The proposed equalisation levy, or the “Google tax” as it is commonly known as, will hit more than just the big global players such as Facebook, Twitter, Amazon and Google parent Alphabet itself. While the primary objective of the levy of 6 per cent, first announced in the Budget for 2016-17, is to nudge global internet companies to set up a permanent establishment in India, it may have repercussions for tech startups at large.
A closer look at the recommendations of the committee set up by the finance ministry to examine the taxation of e-commerce reveals that the proposed levy will eventually hurt a host of smaller companies that not only use but also provide digital services.
“The Google tax will certainly affect startups using Google, Facebook and Twitter platforms to market their products. These companies will never let the equalisation levy hit their top line, and ultimately will pass on these taxes to startups,” said Rajendra Bansal, CTO at sports-tech startup goSporto.
Several players have echoed the concern raised by goSporto even though they appreciate the government’s intention behind slapping the levy. Bhavin Turakhia, a serial entrepreneur and the founder of Directi Group, said: “This (levy) will make it expensive for Indian companies to buy digital advertising and make them less competitive in comparison to their global rivals.” Directi runs tech platforms such as Media.net, Ringo, Flock, Radix, Skenzo and CodeChef.
For the uninitiated, the finance ministry had set up an eight-member committee comprising government officials, legal experts and industry representatives to examine the scope of taxation on commercial transactions by digital companies. Based on the committee’s recommendations, finance minister Arun Jaitley announced an equalisation levy of 6 per cent on payments made to a non-resident entity for digital advertising.
On March 21, it came to light that the committee had suggested the ambit of equalisation levy be extended beyond online advertising to services such as designing, creating, hosting or maintenance of websites, email, online computing, digital content/data and other functions related to uploading, storing or distribution of digital content. The committee proposed bringing services such as downloading of songs, movies, books, online consumption of news, software downloads, among others, under the scope of the proposed levy.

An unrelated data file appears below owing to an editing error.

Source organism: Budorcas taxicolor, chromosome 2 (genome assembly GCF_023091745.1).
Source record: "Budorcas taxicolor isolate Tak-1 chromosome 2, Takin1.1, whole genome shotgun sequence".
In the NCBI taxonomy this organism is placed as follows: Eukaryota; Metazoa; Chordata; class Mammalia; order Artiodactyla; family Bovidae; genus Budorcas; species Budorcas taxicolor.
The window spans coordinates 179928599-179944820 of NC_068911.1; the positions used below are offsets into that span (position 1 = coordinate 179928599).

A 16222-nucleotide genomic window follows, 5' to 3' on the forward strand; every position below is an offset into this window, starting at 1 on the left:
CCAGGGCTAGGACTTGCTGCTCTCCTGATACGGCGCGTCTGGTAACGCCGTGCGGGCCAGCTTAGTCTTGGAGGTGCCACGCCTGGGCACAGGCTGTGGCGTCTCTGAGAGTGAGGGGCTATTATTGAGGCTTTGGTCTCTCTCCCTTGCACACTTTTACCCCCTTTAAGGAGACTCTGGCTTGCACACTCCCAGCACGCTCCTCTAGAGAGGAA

This, essentially, means the levy will hit companies such as Saavn and Guvera, which run music apps, and ad-tech company InMobi as well as new entrants into the digital content broadcast space such as Netflix if they route their billings directly or indirectly through their overseas parent. Indeed, many Indian tech startups maintain overseas incorporated parents for taxation purposes. The levy, if extended beyond online advertising, will bite them.
The companies named above didn’t respond to VCCircle’s request for comment.
The committee, however, has recommended that the levy should be only for transactions above the Rs 1 lakh threshold. This will imply that the levy will not be applicable for small-ticket B2C transactions and will be limited to enterprise-grade packages or products. The idea behind this proposal is to not burden retail consumers and startups in very early stage of their lives.
Those companies that do not want to absorb or pass on the additional burden to clients will be forced to revisit their pricing strategy. Also, some smaller players that are likely to remain unhurt from the proposals are still alarmed.
“Small players who are buying something for $15-20 are not going to get impacted because the government cannot bring these smaller companies under compliance,” said Nilesh Patel, CEO at Leadsquared, a marketing automation startup. But he said the proposal should be implemented in a manner that puts the onus of “compliance on big players and not smaller companies”.
Tax experts also say that the panel’s proposals need more clarity and that the levy’s implementation will be crucial.
“It is imperative that the government not only lays down clear guidelines for the transactions covered under the levy but also the manner of determination as to whether EQL (equalisation levy) or income tax will apply on a transaction,” says Rakesh Jariwala, tax partner, media and entertainment, EY (formerly Ernst & Young). “Else, the transaction could lead to double taxation – EQL as well as income tax.”